ScarletWoman "If you want to split now, then just do it. By the time Christmas comes, you'll be in a better place and things will seem lighter."

Really? Have you been through a divorce? Christmas is only three weeks away. Once they start the process things are going to feel very dark indeed for everyone involved. It is going to be months, at least, before things begin to feel anywhere near normal again. How can you possibly think they could split now and be in a 'lighter' place in just a couple of weeks?

YouOldSlag Tue 04-Dec-12 11:36:08

Also I disagree that Christmas will be retrospectively affected , how do you work that out ?

It happened to me when I was 10 and it WAS retrospectively affected. It's just people sharing their experience and POVs.

If you want to split now, then just do it. By the time Christmas comes, you'll be in a better place and things will seem lighter.

Both of you can still make sure your dcs have a good Christmas, you just have to be determined.

If you do it now, it doesn't need to be associated with Christmas at all.

It certainly doesn't need to be a crummy Christmas for the dcs either way.

At least in the run up to Christmas there are plenty of activities etc which will be great distractions and opportunities for fun.

Fighting all the way to Christmas and then splitting after sounds like a long drawn out time of hideousness for the dcs.

Perhaps just get it over with, like pulling off a plaster then you can get on with your lives.

Don't let it drag on....awful for everybody.

Best of luck.

gettingeasier Tue 04-Dec-12 08:16:51

Manipulative ? I dont see that.

Also I disagree that Christmas will be retrospectively affected , how do you work that out ?

sparkily I'd echo that you need a solicitor. You don't need a lot of involvement from them. Go for the first 30 mins and find out how the process works. You can do a lot of the agreement yourself -finances, access etc. once you've got a draft, if if you get stuck, the solicitor can check whether the agreement for children and finances will be perceived as "fair" as it goes through the process. Obviously, they can help if he gets all twattish.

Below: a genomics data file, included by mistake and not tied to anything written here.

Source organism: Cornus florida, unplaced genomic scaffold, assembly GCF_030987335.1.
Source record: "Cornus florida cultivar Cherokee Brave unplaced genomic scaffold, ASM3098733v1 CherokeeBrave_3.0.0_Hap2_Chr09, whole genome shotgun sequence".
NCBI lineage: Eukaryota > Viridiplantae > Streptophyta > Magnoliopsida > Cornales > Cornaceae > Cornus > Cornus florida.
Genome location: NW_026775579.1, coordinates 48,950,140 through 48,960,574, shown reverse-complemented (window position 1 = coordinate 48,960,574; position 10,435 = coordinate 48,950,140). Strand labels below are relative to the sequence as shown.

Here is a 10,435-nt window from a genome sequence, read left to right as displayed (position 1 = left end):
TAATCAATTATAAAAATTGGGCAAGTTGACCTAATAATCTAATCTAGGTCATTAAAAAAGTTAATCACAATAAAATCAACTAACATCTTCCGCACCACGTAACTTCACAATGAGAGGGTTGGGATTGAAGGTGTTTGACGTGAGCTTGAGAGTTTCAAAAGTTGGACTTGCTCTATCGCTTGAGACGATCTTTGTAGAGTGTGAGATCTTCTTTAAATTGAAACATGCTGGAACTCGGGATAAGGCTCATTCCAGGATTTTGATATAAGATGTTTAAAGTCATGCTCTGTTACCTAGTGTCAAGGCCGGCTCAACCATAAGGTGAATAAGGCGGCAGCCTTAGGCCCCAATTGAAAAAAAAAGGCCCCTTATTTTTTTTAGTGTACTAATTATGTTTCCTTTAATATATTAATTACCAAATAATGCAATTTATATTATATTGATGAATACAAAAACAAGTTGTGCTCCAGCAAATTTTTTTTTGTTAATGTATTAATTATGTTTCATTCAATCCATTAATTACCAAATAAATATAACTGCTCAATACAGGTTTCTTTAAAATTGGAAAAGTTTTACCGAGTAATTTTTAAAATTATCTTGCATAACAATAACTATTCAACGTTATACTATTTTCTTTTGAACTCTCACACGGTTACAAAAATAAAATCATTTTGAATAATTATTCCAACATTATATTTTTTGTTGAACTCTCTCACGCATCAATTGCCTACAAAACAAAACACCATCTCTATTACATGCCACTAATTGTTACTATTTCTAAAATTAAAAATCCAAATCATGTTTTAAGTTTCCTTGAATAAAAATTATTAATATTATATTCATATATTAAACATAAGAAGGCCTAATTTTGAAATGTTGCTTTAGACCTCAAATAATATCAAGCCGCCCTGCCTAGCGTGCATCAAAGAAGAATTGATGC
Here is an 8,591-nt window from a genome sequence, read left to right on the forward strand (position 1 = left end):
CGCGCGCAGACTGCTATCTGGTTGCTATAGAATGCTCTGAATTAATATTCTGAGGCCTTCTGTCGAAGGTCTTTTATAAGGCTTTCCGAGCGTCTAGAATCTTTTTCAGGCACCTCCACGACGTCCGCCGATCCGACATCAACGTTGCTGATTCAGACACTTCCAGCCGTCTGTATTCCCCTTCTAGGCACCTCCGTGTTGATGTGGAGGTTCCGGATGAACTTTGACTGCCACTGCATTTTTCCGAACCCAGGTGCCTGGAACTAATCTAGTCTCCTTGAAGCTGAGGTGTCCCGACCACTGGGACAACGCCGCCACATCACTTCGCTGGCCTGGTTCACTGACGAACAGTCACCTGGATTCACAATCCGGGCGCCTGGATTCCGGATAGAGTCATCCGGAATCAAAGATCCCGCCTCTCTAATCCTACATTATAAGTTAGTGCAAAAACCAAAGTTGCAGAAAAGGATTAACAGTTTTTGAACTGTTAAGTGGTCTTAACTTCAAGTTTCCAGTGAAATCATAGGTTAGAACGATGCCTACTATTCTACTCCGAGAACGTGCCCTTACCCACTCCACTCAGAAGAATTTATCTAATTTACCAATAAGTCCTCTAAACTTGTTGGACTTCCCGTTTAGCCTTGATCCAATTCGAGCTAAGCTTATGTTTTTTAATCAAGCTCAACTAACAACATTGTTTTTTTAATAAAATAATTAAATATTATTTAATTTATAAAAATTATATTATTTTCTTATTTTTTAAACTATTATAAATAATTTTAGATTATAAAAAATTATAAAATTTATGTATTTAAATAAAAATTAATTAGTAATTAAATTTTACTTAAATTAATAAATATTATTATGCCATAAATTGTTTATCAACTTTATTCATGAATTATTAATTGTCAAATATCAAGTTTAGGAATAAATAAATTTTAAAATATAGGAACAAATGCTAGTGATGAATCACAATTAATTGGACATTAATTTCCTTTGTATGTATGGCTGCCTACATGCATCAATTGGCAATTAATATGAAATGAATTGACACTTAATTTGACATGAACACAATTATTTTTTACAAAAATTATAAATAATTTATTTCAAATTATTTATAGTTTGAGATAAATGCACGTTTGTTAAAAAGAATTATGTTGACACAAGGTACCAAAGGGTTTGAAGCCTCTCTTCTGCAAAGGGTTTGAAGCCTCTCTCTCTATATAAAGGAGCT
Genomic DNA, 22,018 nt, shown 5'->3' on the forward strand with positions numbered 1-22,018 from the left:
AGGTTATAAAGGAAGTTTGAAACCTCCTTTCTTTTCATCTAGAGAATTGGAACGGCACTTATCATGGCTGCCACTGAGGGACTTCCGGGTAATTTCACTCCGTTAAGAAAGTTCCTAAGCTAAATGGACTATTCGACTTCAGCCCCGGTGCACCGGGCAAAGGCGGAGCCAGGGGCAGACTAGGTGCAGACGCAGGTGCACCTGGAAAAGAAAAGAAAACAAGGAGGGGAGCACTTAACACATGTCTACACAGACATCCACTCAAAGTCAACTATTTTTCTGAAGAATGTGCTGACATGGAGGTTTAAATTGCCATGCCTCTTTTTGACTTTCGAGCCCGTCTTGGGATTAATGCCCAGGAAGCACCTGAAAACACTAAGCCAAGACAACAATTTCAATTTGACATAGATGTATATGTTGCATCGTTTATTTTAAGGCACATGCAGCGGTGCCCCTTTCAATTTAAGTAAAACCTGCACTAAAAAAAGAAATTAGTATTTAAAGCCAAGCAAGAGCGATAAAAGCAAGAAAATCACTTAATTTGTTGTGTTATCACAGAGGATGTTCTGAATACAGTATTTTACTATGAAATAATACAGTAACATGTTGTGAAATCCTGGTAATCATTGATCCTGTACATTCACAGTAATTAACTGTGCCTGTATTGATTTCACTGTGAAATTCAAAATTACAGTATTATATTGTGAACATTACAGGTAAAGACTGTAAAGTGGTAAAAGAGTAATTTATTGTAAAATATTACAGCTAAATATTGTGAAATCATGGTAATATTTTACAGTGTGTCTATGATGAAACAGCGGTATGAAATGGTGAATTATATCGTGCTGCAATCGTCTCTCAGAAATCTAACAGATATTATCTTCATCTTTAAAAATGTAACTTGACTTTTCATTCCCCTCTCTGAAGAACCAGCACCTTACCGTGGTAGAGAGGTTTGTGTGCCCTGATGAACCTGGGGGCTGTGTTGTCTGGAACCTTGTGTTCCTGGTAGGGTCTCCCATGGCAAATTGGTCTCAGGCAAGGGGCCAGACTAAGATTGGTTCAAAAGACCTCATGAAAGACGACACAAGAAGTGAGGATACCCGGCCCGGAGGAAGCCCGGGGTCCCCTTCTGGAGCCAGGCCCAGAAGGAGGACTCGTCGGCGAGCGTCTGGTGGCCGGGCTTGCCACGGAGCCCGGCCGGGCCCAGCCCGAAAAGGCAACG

Good luck. And sorry you and your family are having to deal with this.

gettingeasier Tue 04-Dec-12 08:14:32

I was there 3 years ago , told me wasnt in love me etc and that he was leaving mid November.

We decided to wait until after Christmas for our DC and although it was torture at times keeping it a secret I am glad we did

If you have been living separately for months you can hang on 3 weeks more ?

Alittlestranger Tue 04-Dec-12 08:07:42

There are some horribly manipulative posts here. Christmas is a special time for children but please don't give it supernatural qualities. If you split up now or in the new year this Christmas will still be a crummy one, whether they feel that at the time or retrospectively.

YouOldSlag Tue 04-Dec-12 08:01:05

If you are already living separate lives the children will have likely picked up on all this already. Do not prolong this agony for yourselves any longer than absolutely necessary.

Not necessarily. My Mum had been sleeping separately from my Dad for over 8 months and I still didn't see it coming. It pissed all over that Christmas and many subsequent ones.

If you are already living separate lives the children will have likely picked up on all this already. Do not prolong this agony for yourselves any longer than absolutely necessary.

You absolutely must have your own Solicitor.

Christmas is but two days after all and January for many Solicitors is their busiest month (partly because so many people decide to separate and seek legal advice after the Christmas season).

KeepCoolCalmAndCollected Tue 04-Dec-12 07:14:03

I feel so sad for your children, Christmas is such a magical thing at their young and tender age.
Can't you both sit down and talk about it from their point of view, and both muster up enough strength to get through it, not for you, for them.
It's going to be tough enough when he goes without ruining their Christmas as well.
Good luck x

janelikesjam Mon 03-Dec-12 23:45:02